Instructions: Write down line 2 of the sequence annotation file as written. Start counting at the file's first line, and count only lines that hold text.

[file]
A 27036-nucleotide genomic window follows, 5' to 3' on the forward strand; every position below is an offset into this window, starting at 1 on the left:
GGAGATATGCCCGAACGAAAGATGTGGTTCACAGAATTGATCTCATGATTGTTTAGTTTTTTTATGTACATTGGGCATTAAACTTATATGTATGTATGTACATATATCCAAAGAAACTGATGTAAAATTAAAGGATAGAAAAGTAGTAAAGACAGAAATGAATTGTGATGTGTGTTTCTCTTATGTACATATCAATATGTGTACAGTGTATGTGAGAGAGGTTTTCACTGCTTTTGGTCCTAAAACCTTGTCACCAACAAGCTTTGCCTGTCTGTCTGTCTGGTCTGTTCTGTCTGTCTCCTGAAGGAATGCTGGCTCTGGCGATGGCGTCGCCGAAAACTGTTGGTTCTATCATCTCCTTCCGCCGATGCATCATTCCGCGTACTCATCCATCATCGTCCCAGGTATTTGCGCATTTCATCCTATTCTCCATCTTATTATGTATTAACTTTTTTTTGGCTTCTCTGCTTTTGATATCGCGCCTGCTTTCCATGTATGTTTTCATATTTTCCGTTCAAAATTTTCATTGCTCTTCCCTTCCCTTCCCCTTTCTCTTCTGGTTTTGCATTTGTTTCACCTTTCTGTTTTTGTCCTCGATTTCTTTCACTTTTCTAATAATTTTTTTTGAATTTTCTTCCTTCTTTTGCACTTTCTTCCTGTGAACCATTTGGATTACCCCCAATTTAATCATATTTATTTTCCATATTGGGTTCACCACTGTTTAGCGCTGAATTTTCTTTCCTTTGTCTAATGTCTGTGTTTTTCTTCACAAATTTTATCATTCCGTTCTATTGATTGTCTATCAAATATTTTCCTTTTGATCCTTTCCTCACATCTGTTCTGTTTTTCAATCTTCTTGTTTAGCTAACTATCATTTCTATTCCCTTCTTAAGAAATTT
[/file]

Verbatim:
GGAGATATGCCCGAACGAAAGATGTGGTTCACAGAATTGATCTCATGATTGTTTAGTTTTTTTATGTACATTGGGCATTAAACTTATATGTATGTATGTACATATATCCAAAGAAACTGATGTAAAATTAAAGGATAGAAAAGTAGTAAAGACAGAAATGAATTGTGATGTGTGTTTCTCTTATGTACATATCAATATGTGTACAGTGTATGTGAGAGAGGTTTTCACTGCTTTTGGTCCTAAAACCTTGTCACCAACAAGCTTTGCCTGTCTGTCTGTCTGGTCTGTTCTGTCTGTCTCCTGAAGGAATGCTGGCTCTGGCGATGGCGTCGCCGAAAACTGTTGGTTCTATCATCTCCTTCCGCCGATGCATCATTCCGCGTACTCATCCATCATCGTCCCAGGTATTTGCGCATTTCATCCTATTCTCCATCTTATTATGTATTAACTTTTTTTTGGCTTCTCTGCTTTTGATATCGCGCCTGCTTTCCATGTATGTTTTCATATTTTCCGTTCAAAATTTTCATTGCTCTTCCCTTCCCTTCCCCTTTCTCTTCTGGTTTTGCATTTGTTTCACCTTTCTGTTTTTGTCCTCGATTTCTTTCACTTTTCTAATAATTTTTTTTGAATTTTCTTCCTTCTTTTGCACTTTCTTCCTGTGAACCATTTGGATTACCCCCAATTTAATCATATTTATTTTCCATATTGGGTTCACCACTGTTTAGCGCTGAATTTTCTTTCCTTTGTCTAATGTCTGTGTTTTTCTTCACAAATTTTATCATTCCGTTCTATTGATTGTCTATCAAATATTTTCCTTTTGATCCTTTCCTCACATCTGTTCTGTTTTTCAATCTTCTTGTTTAGCTAACTATCATTTCTATTCCCTTCTTAAGAAATTT